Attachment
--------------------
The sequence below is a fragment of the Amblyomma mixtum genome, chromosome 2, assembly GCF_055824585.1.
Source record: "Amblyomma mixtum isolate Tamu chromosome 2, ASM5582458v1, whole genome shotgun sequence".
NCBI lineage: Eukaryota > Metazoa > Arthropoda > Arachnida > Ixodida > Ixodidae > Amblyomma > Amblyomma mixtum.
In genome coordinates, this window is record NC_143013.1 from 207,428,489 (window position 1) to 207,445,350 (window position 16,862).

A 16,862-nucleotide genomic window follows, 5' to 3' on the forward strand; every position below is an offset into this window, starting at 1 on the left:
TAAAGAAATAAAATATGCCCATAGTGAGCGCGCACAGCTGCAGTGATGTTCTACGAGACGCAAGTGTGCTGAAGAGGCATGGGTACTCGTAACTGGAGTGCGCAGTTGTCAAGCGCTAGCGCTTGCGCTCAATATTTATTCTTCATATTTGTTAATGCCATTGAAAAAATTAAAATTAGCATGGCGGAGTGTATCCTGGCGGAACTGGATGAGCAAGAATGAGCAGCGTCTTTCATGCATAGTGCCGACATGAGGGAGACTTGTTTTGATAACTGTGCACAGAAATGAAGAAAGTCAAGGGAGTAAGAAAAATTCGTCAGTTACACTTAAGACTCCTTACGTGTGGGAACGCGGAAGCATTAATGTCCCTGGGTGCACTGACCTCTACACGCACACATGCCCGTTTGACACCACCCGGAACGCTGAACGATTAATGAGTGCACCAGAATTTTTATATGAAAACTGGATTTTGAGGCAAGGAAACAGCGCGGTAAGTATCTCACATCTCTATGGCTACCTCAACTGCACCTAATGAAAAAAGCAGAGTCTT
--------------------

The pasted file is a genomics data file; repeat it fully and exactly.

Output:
The sequence below is a fragment of the Amblyomma mixtum genome, chromosome 2, assembly GCF_055824585.1.
Source record: "Amblyomma mixtum isolate Tamu chromosome 2, ASM5582458v1, whole genome shotgun sequence".
NCBI lineage: Eukaryota > Metazoa > Arthropoda > Arachnida > Ixodida > Ixodidae > Amblyomma > Amblyomma mixtum.
In genome coordinates, this window is record NC_143013.1 from 207,428,489 (window position 1) to 207,445,350 (window position 16,862).

A 16,862-nucleotide genomic window follows, 5' to 3' on the forward strand; every position below is an offset into this window, starting at 1 on the left:
TAAAGAAATAAAATATGCCCATAGTGAGCGCGCACAGCTGCAGTGATGTTCTACGAGACGCAAGTGTGCTGAAGAGGCATGGGTACTCGTAACTGGAGTGCGCAGTTGTCAAGCGCTAGCGCTTGCGCTCAATATTTATTCTTCATATTTGTTAATGCCATTGAAAAAATTAAAATTAGCATGGCGGAGTGTATCCTGGCGGAACTGGATGAGCAAGAATGAGCAGCGTCTTTCATGCATAGTGCCGACATGAGGGAGACTTGTTTTGATAACTGTGCACAGAAATGAAGAAAGTCAAGGGAGTAAGAAAAATTCGTCAGTTACACTTAAGACTCCTTACGTGTGGGAACGCGGAAGCATTAATGTCCCTGGGTGCACTGACCTCTACACGCACACATGCCCGTTTGACACCACCCGGAACGCTGAACGATTAATGAGTGCACCAGAATTTTTATATGAAAACTGGATTTTGAGGCAAGGAAACAGCGCGGTAAGTATCTCACATCTCTATGGCTACCTCAACTGCACCTAATGAAAAAAGCAGAGTCTT